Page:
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Red tape halts work

Friday, 22nd December, 2017

Hinton’s Earthworks Director Jim Hinton with his brother John attending to a client’s front yard. PICTURE: Myles Burt Hinton’s Earthworks Director Jim Hinton with his brother John attending to a client’s front yard. PICTURE: Myles Burt

By Myles Burt

A local landscaper says red tape and fees are preventing him from cleaning up the city’s weed-laden footpaths.

A council official last week pinged Hinton’s Earthworks for not complying with regulations, and fined owner Jim Hinton $275.

Mr Hinton was also ordered to stop work halfway through the job, but he refused because of the hazards the site would pose to pedestrians if he left it unfinished.

“I can’t stop, because my insurance company would shoot me for leaving the footpath open for people to fall in,” Mr Hinton told the BDT.

He usually has to pay $120 to ‘Dial before you Dig’ to make sure he doesn’t hit any underground infrastructure.

But the City Council told Mr Hinton that he now must get an RMS certifier to place road closure and roadwork signs up when he attends to footpaths.

This would cost about $280.

He must also submit a $100 plan 14 days before the job.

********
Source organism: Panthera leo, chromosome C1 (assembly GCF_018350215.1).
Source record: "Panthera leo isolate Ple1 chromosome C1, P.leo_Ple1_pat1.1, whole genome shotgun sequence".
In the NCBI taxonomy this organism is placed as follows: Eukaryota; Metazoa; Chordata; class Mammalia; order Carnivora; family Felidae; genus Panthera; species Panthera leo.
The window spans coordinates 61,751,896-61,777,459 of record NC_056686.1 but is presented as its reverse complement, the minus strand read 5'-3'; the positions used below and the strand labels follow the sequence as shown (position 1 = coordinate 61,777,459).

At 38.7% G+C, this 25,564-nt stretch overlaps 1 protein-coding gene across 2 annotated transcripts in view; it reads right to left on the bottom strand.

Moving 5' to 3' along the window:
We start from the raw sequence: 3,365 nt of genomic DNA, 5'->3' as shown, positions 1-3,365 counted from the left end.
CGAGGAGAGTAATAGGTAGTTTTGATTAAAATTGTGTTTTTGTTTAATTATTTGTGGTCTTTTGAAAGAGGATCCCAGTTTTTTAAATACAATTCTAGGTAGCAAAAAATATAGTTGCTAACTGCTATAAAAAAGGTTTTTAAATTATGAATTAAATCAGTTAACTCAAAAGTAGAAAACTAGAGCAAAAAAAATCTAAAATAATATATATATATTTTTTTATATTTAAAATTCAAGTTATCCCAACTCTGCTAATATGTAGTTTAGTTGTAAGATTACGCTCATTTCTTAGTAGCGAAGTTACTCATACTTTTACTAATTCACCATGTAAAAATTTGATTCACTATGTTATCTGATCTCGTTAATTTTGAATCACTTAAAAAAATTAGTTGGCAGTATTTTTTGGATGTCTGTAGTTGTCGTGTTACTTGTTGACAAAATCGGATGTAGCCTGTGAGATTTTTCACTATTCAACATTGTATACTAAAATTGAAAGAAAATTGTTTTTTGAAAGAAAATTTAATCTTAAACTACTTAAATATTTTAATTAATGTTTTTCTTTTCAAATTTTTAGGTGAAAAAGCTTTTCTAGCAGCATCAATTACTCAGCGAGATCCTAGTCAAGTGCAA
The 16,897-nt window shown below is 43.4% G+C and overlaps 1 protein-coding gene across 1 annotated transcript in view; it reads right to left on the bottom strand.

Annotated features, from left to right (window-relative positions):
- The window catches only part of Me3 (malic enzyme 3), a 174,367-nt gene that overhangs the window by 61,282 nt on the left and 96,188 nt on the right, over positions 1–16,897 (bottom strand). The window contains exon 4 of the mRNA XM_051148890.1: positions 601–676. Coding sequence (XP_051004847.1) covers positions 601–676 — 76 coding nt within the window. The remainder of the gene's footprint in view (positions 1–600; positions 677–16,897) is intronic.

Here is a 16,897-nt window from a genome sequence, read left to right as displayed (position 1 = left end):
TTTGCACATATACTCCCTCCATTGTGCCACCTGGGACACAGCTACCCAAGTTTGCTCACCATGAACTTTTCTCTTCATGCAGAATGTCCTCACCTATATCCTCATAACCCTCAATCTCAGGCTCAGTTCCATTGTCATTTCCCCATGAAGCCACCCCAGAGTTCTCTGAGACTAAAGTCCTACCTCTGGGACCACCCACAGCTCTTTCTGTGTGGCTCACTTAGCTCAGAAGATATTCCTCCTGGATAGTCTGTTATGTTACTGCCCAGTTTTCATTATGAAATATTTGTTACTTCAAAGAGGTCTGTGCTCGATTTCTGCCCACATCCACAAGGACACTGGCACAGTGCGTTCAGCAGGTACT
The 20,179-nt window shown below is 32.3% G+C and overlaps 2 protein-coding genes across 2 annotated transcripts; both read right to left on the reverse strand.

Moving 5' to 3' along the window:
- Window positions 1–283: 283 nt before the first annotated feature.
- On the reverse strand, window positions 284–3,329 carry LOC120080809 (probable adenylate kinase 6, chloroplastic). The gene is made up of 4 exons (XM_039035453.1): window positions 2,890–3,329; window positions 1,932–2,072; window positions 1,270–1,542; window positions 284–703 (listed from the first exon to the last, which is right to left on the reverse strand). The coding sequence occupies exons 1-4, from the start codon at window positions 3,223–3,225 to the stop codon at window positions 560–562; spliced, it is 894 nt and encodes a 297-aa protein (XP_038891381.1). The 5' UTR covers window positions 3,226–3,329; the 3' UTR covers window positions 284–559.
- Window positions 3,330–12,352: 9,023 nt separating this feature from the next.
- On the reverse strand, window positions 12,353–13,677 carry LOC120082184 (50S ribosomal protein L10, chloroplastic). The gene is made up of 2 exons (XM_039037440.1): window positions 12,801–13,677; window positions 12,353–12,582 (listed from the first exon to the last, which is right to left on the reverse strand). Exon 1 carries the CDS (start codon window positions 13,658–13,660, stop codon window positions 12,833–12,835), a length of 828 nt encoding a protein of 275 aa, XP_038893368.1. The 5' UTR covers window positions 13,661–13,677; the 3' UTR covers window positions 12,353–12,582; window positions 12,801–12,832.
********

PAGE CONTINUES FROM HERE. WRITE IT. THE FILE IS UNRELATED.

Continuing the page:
Mr Hinton says his service works on a day-by-day basis, making the 14-day lead-in time impossible.

He said he had never had to comply with these standards in the 25 years he’s worked, and doesn’t understand why Council is requesting them now.

“That’s $500 a customer has to pay before I can even take my bobcat off the trailer,” he said.

“It’s unnecessary because I have to pass that cost onto the client who won’t pay it anyway, and none of the footpaths get cleaned up.”

Mr Hinton said he shouldn’t have to comply with the Roads Act 1993 (Section 138 Works and Structures) as the City Council has asked, when attending to footpaths as it only references specifically to roadworks.

Hinton’s Earthworks have a service based on curbing, paving, landscaping and site clearing.

Broken Hill City Council responded by stating that the nature strip was being excavated without Council’s consent and without a traffic control plan for pedestrians.

Council spokesperson said machinery was parked up on the nature strip, insufficient safety signage was in place around the work site and work was accordingly stopped.

Council asked Mr Hinton to fill in a Construction of Private Works form and provide other  documentation.

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